Nov 182015
7 segment display Python Raspberry Pi - countdown ticker

Continuing with our theme of 7-segment displays driven directly from the Raspberry Pi’s GPIO using Python, I was asked for an explanation of the code from the previous post. In order to explain something, you first have to fully understand it, so I took some time to have a good look at the ‘business end’ of Bertwert’s code and figured out exactly how it works. I’ve now put a full code walkthrough of that script in the comments section of the previous post. Having done that, and having had a tweet from David Meiklejohn saying […more…]

Nov 162015
How to drive a 7 segment display directly on Raspberry Pi in Python

Last week I bought some 4-digit, 7-segment displays to experiment with. Strangely enough it was something I’d never tried before, so I was interested to see how they work. I googled around looking to see if someone else had done this before. It seems there are several different sorts of 7-segment displays, so you have to find a good match for the one you’ve bought. You can get them in various guises including: i2c backpack; 12 pins; 16 pins; resistors built-in; common anode; common cathode etc. The ones I bought are 12 pin, bare, no […more…]

Oct 222015
RasPiO GPIO Ruler goes on general sale

You may remember I ran a KickStarter campaign in August for the RasPiO® GPIO Ruler. The KickStarter rewards were all sent out in the first week of October. (We finished shipping 3 weeks early.) So now it’s time to launch the product officially and make it available to all on general sale. If you missed out on the KickStarter, now you can buy one. In case you haven’t seen it before, this is what it looks like… What Is The RasPiO® GPIO Ruler? It’s a coding crib-sheet for RPi.GPIO, a port ID guide, a multi-scale […more…]

Oct 152015
GPIO Zero Test Drive - Making Light of Security

Giving GPIO Zero (Beta version) a test drive might make you feel a little insecure, but I’m aiming to throw some light on the situation. I decided to try out some of the built-in features of GPIO Zero by working up a little hardware project. I looked at the current feature set and decided to try and combine MotionSensor, LED and LightSensor all at once. What sort of project uses that kind of technology? Why a PIR-controlled security light of course – if you swap the LED for a relay and 12V lamp! The video […more…]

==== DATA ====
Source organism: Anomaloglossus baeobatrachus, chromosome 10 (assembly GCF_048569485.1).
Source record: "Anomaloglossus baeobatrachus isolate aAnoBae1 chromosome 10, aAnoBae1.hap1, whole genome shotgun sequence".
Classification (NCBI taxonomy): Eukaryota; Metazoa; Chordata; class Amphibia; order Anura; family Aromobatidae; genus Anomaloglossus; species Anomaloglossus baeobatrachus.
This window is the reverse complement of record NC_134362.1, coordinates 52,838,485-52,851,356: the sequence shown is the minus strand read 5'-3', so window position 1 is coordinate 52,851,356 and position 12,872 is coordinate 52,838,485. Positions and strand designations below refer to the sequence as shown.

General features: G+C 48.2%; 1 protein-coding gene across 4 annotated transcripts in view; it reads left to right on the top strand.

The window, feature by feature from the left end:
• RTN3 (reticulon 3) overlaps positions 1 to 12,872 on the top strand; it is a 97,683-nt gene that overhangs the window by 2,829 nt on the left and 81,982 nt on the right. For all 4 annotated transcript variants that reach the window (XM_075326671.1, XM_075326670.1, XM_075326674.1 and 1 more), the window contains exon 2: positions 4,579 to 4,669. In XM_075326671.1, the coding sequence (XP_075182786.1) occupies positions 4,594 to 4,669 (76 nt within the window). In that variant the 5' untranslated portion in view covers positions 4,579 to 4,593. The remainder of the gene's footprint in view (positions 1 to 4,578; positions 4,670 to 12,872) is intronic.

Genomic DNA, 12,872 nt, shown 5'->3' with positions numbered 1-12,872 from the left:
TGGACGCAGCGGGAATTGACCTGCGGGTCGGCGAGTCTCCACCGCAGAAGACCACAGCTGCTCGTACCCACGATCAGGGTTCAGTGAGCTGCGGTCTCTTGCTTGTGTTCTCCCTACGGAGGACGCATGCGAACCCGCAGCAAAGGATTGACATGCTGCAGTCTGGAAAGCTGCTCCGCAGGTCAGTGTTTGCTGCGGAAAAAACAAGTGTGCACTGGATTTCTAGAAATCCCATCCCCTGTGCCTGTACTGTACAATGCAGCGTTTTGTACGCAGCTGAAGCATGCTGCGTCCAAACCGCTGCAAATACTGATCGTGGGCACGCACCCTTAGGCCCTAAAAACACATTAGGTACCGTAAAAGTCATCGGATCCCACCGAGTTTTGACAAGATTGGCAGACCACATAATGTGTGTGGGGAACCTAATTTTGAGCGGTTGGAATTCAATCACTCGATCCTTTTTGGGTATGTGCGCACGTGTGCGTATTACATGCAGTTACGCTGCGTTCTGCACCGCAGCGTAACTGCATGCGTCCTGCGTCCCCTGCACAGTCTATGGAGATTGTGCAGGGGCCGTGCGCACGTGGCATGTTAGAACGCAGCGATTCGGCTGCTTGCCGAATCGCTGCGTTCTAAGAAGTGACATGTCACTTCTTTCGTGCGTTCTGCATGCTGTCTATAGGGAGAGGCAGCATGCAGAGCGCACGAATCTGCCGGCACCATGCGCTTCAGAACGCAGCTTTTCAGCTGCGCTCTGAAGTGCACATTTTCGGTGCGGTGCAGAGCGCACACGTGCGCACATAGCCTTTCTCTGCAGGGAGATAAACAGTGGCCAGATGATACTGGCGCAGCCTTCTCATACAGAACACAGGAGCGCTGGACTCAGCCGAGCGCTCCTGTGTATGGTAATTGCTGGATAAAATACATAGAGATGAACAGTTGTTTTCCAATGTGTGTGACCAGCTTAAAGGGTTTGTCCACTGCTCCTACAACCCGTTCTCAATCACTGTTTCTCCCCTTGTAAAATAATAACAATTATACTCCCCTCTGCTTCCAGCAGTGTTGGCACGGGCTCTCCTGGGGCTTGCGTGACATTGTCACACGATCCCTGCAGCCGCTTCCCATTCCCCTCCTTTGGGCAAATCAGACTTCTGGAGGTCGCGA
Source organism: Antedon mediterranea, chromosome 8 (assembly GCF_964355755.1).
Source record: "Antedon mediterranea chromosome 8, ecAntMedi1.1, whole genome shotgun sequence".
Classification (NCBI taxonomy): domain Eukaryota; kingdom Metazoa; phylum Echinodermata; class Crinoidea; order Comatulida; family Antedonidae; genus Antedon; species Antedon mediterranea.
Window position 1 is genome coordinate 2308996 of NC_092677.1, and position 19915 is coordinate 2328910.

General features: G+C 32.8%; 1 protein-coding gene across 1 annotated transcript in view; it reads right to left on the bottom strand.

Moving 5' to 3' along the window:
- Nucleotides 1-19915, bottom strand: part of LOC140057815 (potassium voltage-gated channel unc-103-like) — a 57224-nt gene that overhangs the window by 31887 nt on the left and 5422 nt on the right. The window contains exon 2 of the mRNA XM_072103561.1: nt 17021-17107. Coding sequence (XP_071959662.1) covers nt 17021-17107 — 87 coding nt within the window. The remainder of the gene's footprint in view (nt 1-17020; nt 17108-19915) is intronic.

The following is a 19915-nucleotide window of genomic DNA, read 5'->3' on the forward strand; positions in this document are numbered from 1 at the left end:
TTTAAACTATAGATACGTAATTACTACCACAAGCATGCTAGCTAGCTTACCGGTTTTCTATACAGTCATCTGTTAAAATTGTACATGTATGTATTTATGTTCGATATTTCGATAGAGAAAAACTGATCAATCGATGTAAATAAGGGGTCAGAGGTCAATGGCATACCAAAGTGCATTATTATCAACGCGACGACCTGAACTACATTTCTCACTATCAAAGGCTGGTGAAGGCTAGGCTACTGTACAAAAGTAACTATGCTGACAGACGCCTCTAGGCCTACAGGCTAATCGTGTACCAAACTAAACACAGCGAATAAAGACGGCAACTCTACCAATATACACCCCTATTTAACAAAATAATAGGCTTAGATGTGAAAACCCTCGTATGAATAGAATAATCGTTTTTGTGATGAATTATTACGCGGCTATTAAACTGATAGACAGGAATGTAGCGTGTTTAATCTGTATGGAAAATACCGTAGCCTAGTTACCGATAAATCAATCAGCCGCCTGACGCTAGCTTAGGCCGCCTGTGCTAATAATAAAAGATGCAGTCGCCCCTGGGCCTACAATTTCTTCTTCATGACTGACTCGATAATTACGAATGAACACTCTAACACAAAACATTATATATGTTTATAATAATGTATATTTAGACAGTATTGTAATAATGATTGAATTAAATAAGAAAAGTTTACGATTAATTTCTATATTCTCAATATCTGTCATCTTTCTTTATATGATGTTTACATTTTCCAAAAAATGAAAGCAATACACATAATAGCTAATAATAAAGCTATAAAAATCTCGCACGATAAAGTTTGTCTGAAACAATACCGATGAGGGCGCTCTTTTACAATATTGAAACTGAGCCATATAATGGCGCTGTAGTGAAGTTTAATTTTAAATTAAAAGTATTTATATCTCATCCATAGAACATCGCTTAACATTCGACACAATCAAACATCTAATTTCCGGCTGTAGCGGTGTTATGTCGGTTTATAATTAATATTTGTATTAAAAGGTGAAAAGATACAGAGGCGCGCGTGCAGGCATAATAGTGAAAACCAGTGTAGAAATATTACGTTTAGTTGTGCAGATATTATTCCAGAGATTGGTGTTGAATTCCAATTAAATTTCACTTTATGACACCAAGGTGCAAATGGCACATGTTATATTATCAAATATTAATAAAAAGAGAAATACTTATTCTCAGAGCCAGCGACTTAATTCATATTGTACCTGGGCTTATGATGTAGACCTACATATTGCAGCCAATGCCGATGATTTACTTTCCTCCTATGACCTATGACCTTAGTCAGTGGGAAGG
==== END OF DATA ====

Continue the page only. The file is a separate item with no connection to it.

Oct 122015
GPIO Zero - Introduction

If you’re a RasPi.TV regular, you’ll know that one of my very favourite things is hacking around with the GPIO ports on the Raspberry Pi and sharing my findings with the world. Sometimes this involves documenting a new feature, sometimes it involves making a new project, using a new chip or just getting something working that I haven’t tried before. But it nearly always involves Python programming and the brilliant RPi.GPIO Python library by Ben Croston. I’ve written all sorts of tutorials (~16) on RPi.GPIO because it is one of my favourite things. You may […more…]

Aug 122015
RPi. GPIO GPIO.getmode() function

Another new RPi.GPIO feature that I discovered last week is GPIO.getmode(). This appeared in RPi.GPIO 0.5.11 and allows you to query RPi.GPIO to see whether GPIO.setmode() has been set up as BCM, BOARD, or UNSET mode. This could be useful if you are running a suite of scripts or modules which work together. GPIO.getmode() returns… -1 if GPIO.setmode() is not set 11 if GPIO.setmode(GPIO.BCM) is active 10 if GPIO.setmode(GPIO.BOARD) is active Below you can see a live python session showing what you get when you use GPIO.getmode() with different modes set… Why Did You Bother […more…]

Aug 102015

In RPi.GPIO 0.5.10 (we’re now on 0.5.11) Ben Croston ‘deprecated’ GPIO.RPI_REVISION, which used to be the preferred way to find out what kind of Raspberry Pi board a program was running on. This was a useful feature to make it possible to write software that will work on any Pi, regardless of how its GPIO pins are arranged. To date, we’ve had three different GPIO pin header layouts for the standard Raspberry Pis (four if you count the compute module). But GPIO.RPI_REVISION has been deprecated (fallen out of favour) because there is now something better. […more…]

Jun 152015
Flappy Brain EEG controlled game by Albert Hickey @winkleink

At Last week-end’s Cambridge Jam I met Albert Hickey @winkleink, who showed me this extremely cool brain-wave controlled version of Flappy Bird. This is a video post, so I’ll let the video do the talking… Albert runs the Egham Raspberry Jam and his blog can be found here. He’s written the project up and shared the code there. @RasPiTV Thank you for doing this. Will have all set up to play at @EghamJam on the 12th of July. — Winkleink (@winkleink) June 15, 2015

May 182015
Twitter-controlled RasPiO Duino based Pan and Tilt, Tweeting, DropBoxing, Raspberry Pi Security Camera

Around about this time three years ago, I bought and installed five EasyN pan-and-tilt ip cameras to keep an eye on various viewpoints of our houses in the UK and Poland. I think they were about £45 each on Amazon. They’re not too hard to set up and they work tolerably well. The main downside is that their resolution is only 640 x 480 pixels, which is not enough to read a car numberplate from across the street. It’s fairly poor resolution, but you can see something. The colours are a bit washed out too […more…]

Mar 292015
RasPiO Duino as a Lipo Monitor

I’ve been using lithium polymer (lipo) batteries since 2006, when I nervously shelled out £30 for a 3 cell 1600 mAh 10C HiModel lipo to power my EasyStar RC plane. I also spent about the same on a charger and balancer for it. Thankfully, all these things have come down a lot in price since then. I don’t think I’d expect to pay much more than £10 for an equivalent battery now. Typical lipo batteries for large devices have multiple cells. A lipo cell has a no-load resting voltage of 4.2 V when fully charged […more…]